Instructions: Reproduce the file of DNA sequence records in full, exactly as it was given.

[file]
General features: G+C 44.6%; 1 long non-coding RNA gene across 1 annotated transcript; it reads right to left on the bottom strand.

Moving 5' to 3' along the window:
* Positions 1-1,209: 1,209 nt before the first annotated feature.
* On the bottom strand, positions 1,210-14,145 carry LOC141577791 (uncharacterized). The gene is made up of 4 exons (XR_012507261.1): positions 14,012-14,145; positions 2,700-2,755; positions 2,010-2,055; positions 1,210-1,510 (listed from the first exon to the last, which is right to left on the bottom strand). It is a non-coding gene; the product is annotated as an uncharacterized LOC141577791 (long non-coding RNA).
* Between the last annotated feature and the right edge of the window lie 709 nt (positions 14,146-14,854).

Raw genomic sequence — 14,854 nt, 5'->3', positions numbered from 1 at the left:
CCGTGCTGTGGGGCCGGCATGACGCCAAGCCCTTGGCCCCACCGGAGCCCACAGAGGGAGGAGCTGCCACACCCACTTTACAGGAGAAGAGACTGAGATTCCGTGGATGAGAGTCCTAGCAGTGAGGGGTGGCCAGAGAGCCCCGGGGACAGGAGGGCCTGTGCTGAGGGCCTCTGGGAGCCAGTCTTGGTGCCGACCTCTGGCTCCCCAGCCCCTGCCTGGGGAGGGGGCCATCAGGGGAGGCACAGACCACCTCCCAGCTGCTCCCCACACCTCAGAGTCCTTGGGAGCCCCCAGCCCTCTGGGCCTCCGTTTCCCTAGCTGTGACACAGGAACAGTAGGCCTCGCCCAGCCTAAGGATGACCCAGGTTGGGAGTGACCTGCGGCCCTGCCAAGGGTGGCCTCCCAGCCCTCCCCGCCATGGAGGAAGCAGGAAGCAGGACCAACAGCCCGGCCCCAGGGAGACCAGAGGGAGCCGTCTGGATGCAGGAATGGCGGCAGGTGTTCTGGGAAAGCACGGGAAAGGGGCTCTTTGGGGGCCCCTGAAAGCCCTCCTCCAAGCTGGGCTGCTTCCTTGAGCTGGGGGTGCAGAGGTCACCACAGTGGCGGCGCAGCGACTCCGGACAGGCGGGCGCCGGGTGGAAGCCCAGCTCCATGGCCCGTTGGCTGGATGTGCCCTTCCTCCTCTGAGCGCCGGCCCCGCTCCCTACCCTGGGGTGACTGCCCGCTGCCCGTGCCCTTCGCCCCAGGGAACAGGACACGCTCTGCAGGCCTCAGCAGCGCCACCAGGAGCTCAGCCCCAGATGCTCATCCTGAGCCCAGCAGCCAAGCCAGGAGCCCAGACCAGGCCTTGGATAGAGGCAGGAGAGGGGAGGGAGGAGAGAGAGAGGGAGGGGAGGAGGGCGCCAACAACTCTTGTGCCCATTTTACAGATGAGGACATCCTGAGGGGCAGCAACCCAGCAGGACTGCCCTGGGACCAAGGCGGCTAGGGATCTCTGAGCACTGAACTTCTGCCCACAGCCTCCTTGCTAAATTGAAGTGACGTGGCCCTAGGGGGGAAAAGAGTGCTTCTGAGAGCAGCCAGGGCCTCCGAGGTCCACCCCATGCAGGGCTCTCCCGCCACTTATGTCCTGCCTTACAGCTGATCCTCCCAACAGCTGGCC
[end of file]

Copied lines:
General features: G+C 44.6%; 1 long non-coding RNA gene across 1 annotated transcript; it reads right to left on the bottom strand.

Moving 5' to 3' along the window:
* Positions 1-1,209: 1,209 nt before the first annotated feature.
* On the bottom strand, positions 1,210-14,145 carry LOC141577791 (uncharacterized). The gene is made up of 4 exons (XR_012507261.1): positions 14,012-14,145; positions 2,700-2,755; positions 2,010-2,055; positions 1,210-1,510 (listed from the first exon to the last, which is right to left on the bottom strand). It is a non-coding gene; the product is annotated as an uncharacterized LOC141577791 (long non-coding RNA).
* Between the last annotated feature and the right edge of the window lie 709 nt (positions 14,146-14,854).

Raw genomic sequence — 14,854 nt, 5'->3', positions numbered from 1 at the left:
CCGTGCTGTGGGGCCGGCATGACGCCAAGCCCTTGGCCCCACCGGAGCCCACAGAGGGAGGAGCTGCCACACCCACTTTACAGGAGAAGAGACTGAGATTCCGTGGATGAGAGTCCTAGCAGTGAGGGGTGGCCAGAGAGCCCCGGGGACAGGAGGGCCTGTGCTGAGGGCCTCTGGGAGCCAGTCTTGGTGCCGACCTCTGGCTCCCCAGCCCCTGCCTGGGGAGGGGGCCATCAGGGGAGGCACAGACCACCTCCCAGCTGCTCCCCACACCTCAGAGTCCTTGGGAGCCCCCAGCCCTCTGGGCCTCCGTTTCCCTAGCTGTGACACAGGAACAGTAGGCCTCGCCCAGCCTAAGGATGACCCAGGTTGGGAGTGACCTGCGGCCCTGCCAAGGGTGGCCTCCCAGCCCTCCCCGCCATGGAGGAAGCAGGAAGCAGGACCAACAGCCCGGCCCCAGGGAGACCAGAGGGAGCCGTCTGGATGCAGGAATGGCGGCAGGTGTTCTGGGAAAGCACGGGAAAGGGGCTCTTTGGGGGCCCCTGAAAGCCCTCCTCCAAGCTGGGCTGCTTCCTTGAGCTGGGGGTGCAGAGGTCACCACAGTGGCGGCGCAGCGACTCCGGACAGGCGGGCGCCGGGTGGAAGCCCAGCTCCATGGCCCGTTGGCTGGATGTGCCCTTCCTCCTCTGAGCGCCGGCCCCGCTCCCTACCCTGGGGTGACTGCCCGCTGCCCGTGCCCTTCGCCCCAGGGAACAGGACACGCTCTGCAGGCCTCAGCAGCGCCACCAGGAGCTCAGCCCCAGATGCTCATCCTGAGCCCAGCAGCCAAGCCAGGAGCCCAGACCAGGCCTTGGATAGAGGCAGGAGAGGGGAGGGAGGAGAGAGAGAGGGAGGGGAGGAGGGCGCCAACAACTCTTGTGCCCATTTTACAGATGAGGACATCCTGAGGGGCAGCAACCCAGCAGGACTGCCCTGGGACCAAGGCGGCTAGGGATCTCTGAGCACTGAACTTCTGCCCACAGCCTCCTTGCTAAATTGAAGTGACGTGGCCCTAGGGGGGAAAAGAGTGCTTCTGAGAGCAGCCAGGGCCTCCGAGGTCCACCCCATGCAGGGCTCTCCCGCCACTTATGTCCTGCCTTACAGCTGATCCTCCCAACAGCTGGCC